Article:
Four Rooms

As a college professor, April/May is ridiculous. (See my previous post about some of this.) I’m on the other side of the semester now – exams given, grades done, graduation attended – but there is still much to do. Summer isn’t exactly “time off.” I supervise classes, teach a MBA course, deal with a variety of reports and assessments, prep for the fall semester based on those reports and assessments – you know, work. (Anyone who snidely tells a teacher at any level, “Must be nice to have summers off” deserves to get slapped with a trout, in my opinion.) However, summer does run at a slower pace, no doubt about it. Furthermore, it’s been a woolydoozer of a year. That’s all I’ll say about that here – take me out for pastry and I’ll spill the tea, but suffice it to say that I’ve gotten a Master Course in Priorities.

I can always tell when I’m off-center by how my house looks and how I eat. I love the house my husband and I are building this stage of our life in and I enjoy taking care of it. And I feel better when I eat better. But lately – whoa, Nelly! Things thrown about, piles of stuff on piles of stuff, very little good food in the house and way too much junk drugstore candy. Long ago, I learned to take a look around the destruction and do a quick evaluation – am I hungry, angry, lonely, or tired? (“HALT” for those of you keeping score at home.) Address whatever issue arises as soon as you identify it, then you can go to work on the deeper problems. (Note – it’s a surprisingly effective tool. Don’t keep pushing through if any of these triggers have been tripped. Just. Don’t.)

The British writer Rumer Godden lived in India for a good portion of her life and became acquainted with an Indian proverb that says “Everyone is a house of four rooms, a physical, a mental, an emotional, and a spiritual. Most of us tend to live in one room most of the time, but unless we go into every room every day, even if only to keep it aired, we are not a complete person.” The first time I came across this quote, I literally stopped in my tracks. I have not been keeping my rooms aired out – not at all. Realizing this, over the last three or so days, I’ve been making far more of an effort. I do not demand that I fix everything that got so out of whack by Thursday – it took a while to get this off-track and it’ll take a while to get back to living a calm life that puts emphasis on the truly important things.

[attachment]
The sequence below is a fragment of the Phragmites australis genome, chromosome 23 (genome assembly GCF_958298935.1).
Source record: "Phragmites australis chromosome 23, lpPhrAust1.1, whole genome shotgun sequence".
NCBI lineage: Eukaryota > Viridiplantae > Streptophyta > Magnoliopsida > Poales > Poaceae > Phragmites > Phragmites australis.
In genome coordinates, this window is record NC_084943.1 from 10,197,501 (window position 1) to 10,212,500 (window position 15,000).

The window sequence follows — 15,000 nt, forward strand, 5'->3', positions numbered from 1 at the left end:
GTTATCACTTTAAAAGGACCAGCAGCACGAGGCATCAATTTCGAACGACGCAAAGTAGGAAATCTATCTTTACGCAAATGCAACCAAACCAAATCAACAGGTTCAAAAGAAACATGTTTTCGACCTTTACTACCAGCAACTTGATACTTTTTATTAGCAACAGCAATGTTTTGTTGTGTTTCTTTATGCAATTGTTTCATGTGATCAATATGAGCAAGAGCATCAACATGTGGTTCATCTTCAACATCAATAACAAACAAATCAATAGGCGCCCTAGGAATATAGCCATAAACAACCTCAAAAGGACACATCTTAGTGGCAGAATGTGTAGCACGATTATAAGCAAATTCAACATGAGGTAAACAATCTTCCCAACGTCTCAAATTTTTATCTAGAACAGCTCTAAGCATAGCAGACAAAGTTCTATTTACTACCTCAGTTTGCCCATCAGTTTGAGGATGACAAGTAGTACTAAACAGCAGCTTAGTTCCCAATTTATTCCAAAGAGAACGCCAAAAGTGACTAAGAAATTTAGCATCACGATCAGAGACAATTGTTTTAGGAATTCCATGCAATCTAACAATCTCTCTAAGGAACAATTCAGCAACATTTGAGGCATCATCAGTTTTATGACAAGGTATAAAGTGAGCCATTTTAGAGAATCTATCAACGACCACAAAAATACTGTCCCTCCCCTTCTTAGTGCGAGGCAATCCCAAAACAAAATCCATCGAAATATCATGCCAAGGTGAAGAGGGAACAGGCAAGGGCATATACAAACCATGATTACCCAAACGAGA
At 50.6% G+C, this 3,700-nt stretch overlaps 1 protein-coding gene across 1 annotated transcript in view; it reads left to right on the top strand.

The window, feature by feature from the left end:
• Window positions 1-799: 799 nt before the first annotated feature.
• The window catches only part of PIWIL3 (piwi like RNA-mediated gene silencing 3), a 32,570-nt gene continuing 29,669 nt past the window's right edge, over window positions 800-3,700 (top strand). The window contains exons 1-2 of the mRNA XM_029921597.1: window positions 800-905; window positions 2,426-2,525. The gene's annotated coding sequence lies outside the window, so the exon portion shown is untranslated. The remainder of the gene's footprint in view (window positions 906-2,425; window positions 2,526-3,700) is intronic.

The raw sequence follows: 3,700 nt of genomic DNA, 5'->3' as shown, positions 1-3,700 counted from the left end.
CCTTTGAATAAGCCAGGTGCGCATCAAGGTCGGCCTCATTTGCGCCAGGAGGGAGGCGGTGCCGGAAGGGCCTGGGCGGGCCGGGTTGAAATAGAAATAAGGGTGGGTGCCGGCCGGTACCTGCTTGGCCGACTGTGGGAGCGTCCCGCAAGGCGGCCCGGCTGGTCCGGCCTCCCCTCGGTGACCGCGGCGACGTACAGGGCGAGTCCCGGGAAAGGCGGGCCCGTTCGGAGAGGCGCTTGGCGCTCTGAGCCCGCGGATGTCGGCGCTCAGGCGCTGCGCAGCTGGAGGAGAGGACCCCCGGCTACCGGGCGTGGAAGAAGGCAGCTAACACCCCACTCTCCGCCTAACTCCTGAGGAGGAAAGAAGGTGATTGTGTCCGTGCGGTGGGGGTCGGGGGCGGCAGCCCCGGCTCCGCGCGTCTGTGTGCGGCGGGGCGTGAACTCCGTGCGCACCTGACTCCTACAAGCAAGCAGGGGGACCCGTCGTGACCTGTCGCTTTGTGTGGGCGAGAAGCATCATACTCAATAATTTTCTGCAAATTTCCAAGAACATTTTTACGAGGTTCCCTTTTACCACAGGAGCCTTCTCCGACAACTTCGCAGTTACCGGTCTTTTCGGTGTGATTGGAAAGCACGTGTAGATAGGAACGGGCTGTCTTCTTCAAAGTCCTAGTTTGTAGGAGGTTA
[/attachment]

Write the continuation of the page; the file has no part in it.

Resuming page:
Do this slowly. For example, I’ve taken two days to clean my dresser. It’s topped with this gorgeous handmade quilted runner that my sister-in-law made for me. Yesterday, I took everything off, washed the runner, and hung it up to dry. Today, I IRONED it (anyone who knows me just staggered back in disbelief), dusted and cleaned everything, and reassembled the top of my dresser. And I love every bit of it!

Don’t try to do everything at once. You’re airing out your four rooms, not trying to set up housekeeping.

Here is my challenge, to myself and to you. For the next four weeks, keep track of your “rooms.” Pay attention to them all and walk into each of them every day. Make yourself a little chart to help you monitor your progress. Mark your successes, dwell not on your missed opportunities. (I suggest colorful stickers to help you!)

Here are some suggestions to begin your daily visits to each room:

Physical – Cook with good-quality ingredients, nurture plants and animals, tidy your clothing and belongings so you enjoy what you wear and what you see. Exercise in the sunshine (with sunscreen!), drink plenty of fresh water. Buy flowers. Bathe and savor the feeling of being submerged in warm water. In other words, be cozy.

Mental – Read. All sorts of things. Try poetry or a memoir. Maybe a cozy mystery or fantasy. (Maybe even try a book in another language – I’m at the Babar the Elephant level of French.) Play games. Cards, puzzles, and board games with friends can all challenge your brain. In other words, be alert.

Emotional – This one can be scary, as we are often conditioned to ignore and suppress our feelings. How we feel – even if it’s a strong emotion like sadness or anger – is an excellent barometer of how closely we are living our values. Be willing to both explore and express your emotions – write a note, prepare a gift, notice your breathing. In other words, be heart-filled.

Spiritual – Begin your day with a few minutes (even if it’s only five) of dedicated reflection. Light a candle if you like. Do not have your phone with you. You may want to read thoughtful inspirational words at this time (I deeply enjoy Anne Morrow Lindbergh’s Gift from the Sea and I connect with Sarah Ban Breathnach’s Romancing the Ordinary. This is also a great time to prioritize friends you intend to connect with today, whether that is in person, through text, and so on. In other words, be present.

I’ll check in with you next week! Go forth and live with savoir faire!





One response to “Four Rooms”

  1. Jennifer Faircloth Avatar
    Jennifer Faircloth

    So enjoyed reading this. Thanks so much for the inspiration.

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